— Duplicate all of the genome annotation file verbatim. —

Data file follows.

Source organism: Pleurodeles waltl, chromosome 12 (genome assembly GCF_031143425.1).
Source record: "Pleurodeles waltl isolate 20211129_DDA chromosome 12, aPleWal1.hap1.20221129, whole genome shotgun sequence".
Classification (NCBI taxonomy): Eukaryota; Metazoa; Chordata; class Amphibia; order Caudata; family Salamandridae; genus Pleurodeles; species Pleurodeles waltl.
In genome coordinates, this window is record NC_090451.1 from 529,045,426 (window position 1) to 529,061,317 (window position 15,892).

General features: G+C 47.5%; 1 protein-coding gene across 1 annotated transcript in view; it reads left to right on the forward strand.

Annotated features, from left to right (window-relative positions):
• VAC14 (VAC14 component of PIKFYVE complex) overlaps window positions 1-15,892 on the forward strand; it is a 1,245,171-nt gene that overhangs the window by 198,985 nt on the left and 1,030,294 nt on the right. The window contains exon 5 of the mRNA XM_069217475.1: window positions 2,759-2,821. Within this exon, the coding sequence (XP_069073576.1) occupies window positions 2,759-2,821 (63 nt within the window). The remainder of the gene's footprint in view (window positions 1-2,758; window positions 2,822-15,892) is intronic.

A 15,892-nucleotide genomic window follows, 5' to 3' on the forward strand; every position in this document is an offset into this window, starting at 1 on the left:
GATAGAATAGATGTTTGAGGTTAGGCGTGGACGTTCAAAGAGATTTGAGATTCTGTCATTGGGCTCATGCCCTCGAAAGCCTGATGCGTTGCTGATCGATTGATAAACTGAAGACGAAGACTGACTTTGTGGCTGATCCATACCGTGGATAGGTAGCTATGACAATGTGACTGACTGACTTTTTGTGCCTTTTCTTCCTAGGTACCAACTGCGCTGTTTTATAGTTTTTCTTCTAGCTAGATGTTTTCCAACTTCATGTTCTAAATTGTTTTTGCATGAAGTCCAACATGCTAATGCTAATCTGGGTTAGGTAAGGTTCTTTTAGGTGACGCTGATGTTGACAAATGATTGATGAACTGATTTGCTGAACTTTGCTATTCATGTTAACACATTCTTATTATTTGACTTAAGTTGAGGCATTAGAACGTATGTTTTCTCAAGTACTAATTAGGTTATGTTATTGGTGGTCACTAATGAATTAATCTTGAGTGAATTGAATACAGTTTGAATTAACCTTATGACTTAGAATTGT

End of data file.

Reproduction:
Source organism: Pleurodeles waltl, chromosome 12 (genome assembly GCF_031143425.1).
Source record: "Pleurodeles waltl isolate 20211129_DDA chromosome 12, aPleWal1.hap1.20221129, whole genome shotgun sequence".
Classification (NCBI taxonomy): Eukaryota; Metazoa; Chordata; class Amphibia; order Caudata; family Salamandridae; genus Pleurodeles; species Pleurodeles waltl.
In genome coordinates, this window is record NC_090451.1 from 529,045,426 (window position 1) to 529,061,317 (window position 15,892).

General features: G+C 47.5%; 1 protein-coding gene across 1 annotated transcript in view; it reads left to right on the forward strand.

Annotated features, from left to right (window-relative positions):
• VAC14 (VAC14 component of PIKFYVE complex) overlaps window positions 1-15,892 on the forward strand; it is a 1,245,171-nt gene that overhangs the window by 198,985 nt on the left and 1,030,294 nt on the right. The window contains exon 5 of the mRNA XM_069217475.1: window positions 2,759-2,821. Within this exon, the coding sequence (XP_069073576.1) occupies window positions 2,759-2,821 (63 nt within the window). The remainder of the gene's footprint in view (window positions 1-2,758; window positions 2,822-15,892) is intronic.

A 15,892-nucleotide genomic window follows, 5' to 3' on the forward strand; every position in this document is an offset into this window, starting at 1 on the left:
GATAGAATAGATGTTTGAGGTTAGGCGTGGACGTTCAAAGAGATTTGAGATTCTGTCATTGGGCTCATGCCCTCGAAAGCCTGATGCGTTGCTGATCGATTGATAAACTGAAGACGAAGACTGACTTTGTGGCTGATCCATACCGTGGATAGGTAGCTATGACAATGTGACTGACTGACTTTTTGTGCCTTTTCTTCCTAGGTACCAACTGCGCTGTTTTATAGTTTTTCTTCTAGCTAGATGTTTTCCAACTTCATGTTCTAAATTGTTTTTGCATGAAGTCCAACATGCTAATGCTAATCTGGGTTAGGTAAGGTTCTTTTAGGTGACGCTGATGTTGACAAATGATTGATGAACTGATTTGCTGAACTTTGCTATTCATGTTAACACATTCTTATTATTTGACTTAAGTTGAGGCATTAGAACGTATGTTTTCTCAAGTACTAATTAGGTTATGTTATTGGTGGTCACTAATGAATTAATCTTGAGTGAATTGAATACAGTTTGAATTAACCTTATGACTTAGAATTGT